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Carlo Bonini, Manuel Delia, John Sweeney


Murder on the Malta Express

Category: Miscellaneous | Published: 2019 | Review Added: 09-02-2020

Rating: 4 - A top read

More than two years have passed since the heinous murder of the Maltese journalist Daphne Caruana Galizia. Despite the early arrest of three suspects, thought to be the perpetrators of the deed, rather than the brains behind it, nobody has been brought to trial. Unsurprisingly, given that Daphne was a fierce critic of the Maltese government (the last entry in her blog had finished with the sentence 'There are crooks everywhere'), her murder attracted attention from politicians and journalists in other countries, in particular Malta's EU partners. The Dutch MP Pieter Omtzigt produced a highly critical report for the parliamentary assembly of the Council of Europe, which adopted a series of recommendations, whilst journalists from leading European newspapers set up the Daphne Project to continue her kind of investigative journalism exposing political and other scandals.

This volume is the work of three investigative journalists, one Italian (Bonini), one Maltese (Delia) and one British (Sweeney), hereafter referred to as the authors. In January 2018 Sweeney conducted an interview with the then Maltese Prime Minister Joseph Muscat, a transcript of which, most remarkable for the stonewalling tactic of the interviewee, is included in the book under the title 'Malta's Shame'. The other documentary section, which acts as a kind of appendix, consists of letters from the authors to various individuals and entities referred to in the work so that they could give their side of the story. Their responses or those of their legal representatives contain no admissions of wrongdoing and frequently include threats of legal action, all of this expressed in what in French is called 'langue de bois' (literally language of wood). It should be noted that several of these people began libel actions against Daphne, which led to her bank accounts being frozen, and continued with them after her death, something permitted by Maltese law. The frequent extracts from her blog included in the text help to give some idea of what provoked such actions. They reveal a formidable pen which wrote in anything but a 'langue de bois'.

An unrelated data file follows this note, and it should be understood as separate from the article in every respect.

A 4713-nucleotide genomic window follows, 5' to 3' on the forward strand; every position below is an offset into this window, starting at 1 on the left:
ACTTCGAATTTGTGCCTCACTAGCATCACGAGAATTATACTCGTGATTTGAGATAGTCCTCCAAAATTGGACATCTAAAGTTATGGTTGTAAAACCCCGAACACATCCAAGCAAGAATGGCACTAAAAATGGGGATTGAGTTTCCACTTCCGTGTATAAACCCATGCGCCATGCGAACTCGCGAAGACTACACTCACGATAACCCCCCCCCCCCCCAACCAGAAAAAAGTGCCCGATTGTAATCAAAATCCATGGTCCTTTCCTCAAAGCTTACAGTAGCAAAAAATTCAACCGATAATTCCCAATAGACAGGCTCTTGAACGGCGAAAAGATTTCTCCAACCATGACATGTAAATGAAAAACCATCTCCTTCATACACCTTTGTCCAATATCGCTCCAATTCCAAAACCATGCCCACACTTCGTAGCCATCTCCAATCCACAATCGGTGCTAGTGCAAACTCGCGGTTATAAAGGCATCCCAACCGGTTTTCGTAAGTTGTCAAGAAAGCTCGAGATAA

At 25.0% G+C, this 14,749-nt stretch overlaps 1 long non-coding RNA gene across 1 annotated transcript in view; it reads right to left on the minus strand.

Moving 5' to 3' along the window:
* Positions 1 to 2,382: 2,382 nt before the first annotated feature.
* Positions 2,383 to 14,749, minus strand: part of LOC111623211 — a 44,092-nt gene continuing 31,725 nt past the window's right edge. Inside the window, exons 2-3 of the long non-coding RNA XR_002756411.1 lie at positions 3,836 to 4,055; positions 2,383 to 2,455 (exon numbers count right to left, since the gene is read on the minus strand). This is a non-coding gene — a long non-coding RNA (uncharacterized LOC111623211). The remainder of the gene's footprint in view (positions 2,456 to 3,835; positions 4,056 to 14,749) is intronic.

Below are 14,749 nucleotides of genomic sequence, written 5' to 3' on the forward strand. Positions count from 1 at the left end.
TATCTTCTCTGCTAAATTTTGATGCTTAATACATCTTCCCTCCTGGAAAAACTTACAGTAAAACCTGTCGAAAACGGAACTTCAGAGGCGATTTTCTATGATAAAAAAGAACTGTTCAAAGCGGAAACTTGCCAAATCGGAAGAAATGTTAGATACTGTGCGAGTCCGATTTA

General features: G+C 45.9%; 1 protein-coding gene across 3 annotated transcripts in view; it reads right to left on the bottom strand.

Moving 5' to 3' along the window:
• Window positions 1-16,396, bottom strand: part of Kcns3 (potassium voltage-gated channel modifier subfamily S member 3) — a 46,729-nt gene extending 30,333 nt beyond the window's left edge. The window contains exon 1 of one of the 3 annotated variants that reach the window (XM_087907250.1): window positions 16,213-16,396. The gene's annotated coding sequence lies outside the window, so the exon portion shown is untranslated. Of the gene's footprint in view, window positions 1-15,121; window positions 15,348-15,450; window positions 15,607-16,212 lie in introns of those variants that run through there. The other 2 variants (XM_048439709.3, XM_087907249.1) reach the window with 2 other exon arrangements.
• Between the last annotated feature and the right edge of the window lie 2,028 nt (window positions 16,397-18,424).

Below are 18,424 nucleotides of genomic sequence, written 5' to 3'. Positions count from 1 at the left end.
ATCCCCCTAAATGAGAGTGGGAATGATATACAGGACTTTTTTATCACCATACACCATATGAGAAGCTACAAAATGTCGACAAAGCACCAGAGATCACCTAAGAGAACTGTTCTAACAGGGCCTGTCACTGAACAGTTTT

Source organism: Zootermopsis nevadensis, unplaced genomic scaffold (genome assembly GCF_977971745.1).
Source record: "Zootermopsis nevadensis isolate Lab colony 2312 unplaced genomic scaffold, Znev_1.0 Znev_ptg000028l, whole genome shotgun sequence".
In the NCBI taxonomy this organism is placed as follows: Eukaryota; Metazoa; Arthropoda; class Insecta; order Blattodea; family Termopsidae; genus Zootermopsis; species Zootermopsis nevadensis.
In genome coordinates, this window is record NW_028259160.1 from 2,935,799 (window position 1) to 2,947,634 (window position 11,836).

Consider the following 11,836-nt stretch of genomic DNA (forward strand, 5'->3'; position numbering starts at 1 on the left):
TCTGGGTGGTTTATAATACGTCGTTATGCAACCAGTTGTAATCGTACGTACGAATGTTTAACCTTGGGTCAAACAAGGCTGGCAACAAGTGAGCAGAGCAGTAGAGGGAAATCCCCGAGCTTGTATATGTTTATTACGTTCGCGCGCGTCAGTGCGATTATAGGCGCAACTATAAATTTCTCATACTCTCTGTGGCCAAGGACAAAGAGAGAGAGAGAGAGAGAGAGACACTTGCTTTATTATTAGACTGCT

The main body of the book begins with a chapter entitled 'Execution' which describes how Daphne was murdered and the immediate aftermath, including a statement by her son Matthew, who accuses the Maltese government of allowing a climate of impunity which led to his mother's murder. He also bluntly describes Malta as a 'mafia state'. There follows a chapter on the history of Malta before the authors turn to various scandals that provoked the categorization 'mafia state'. Most, if not all of these had been written about by Daphne, which led to suspicions that one or more of those involved in them might have been behind her assassination.

The first such chapter is devoted to John Dalli, for a time the European Union Health Commissioner, and nicknamed by the Maltese Labour Party, when in opposition, not without a modicum of wit, 'Johnny Cash'. Daphne contributed to a television programme about him shown on the BBC, suggesting he had a reputation for being venal. Although he did lose his job as a Commissioner, in part because of his ties to Libya, this did not stop his career, with his erstwhile opponents in the Labour Party six weeks after taking over the reins of government appointing him as chief advisor on health in 2013. The party that had castigated the previous Nationalist government had set out on a dubious path which is the subject of the following chapters and which became the chief concern of Daphne Caruana Galizia.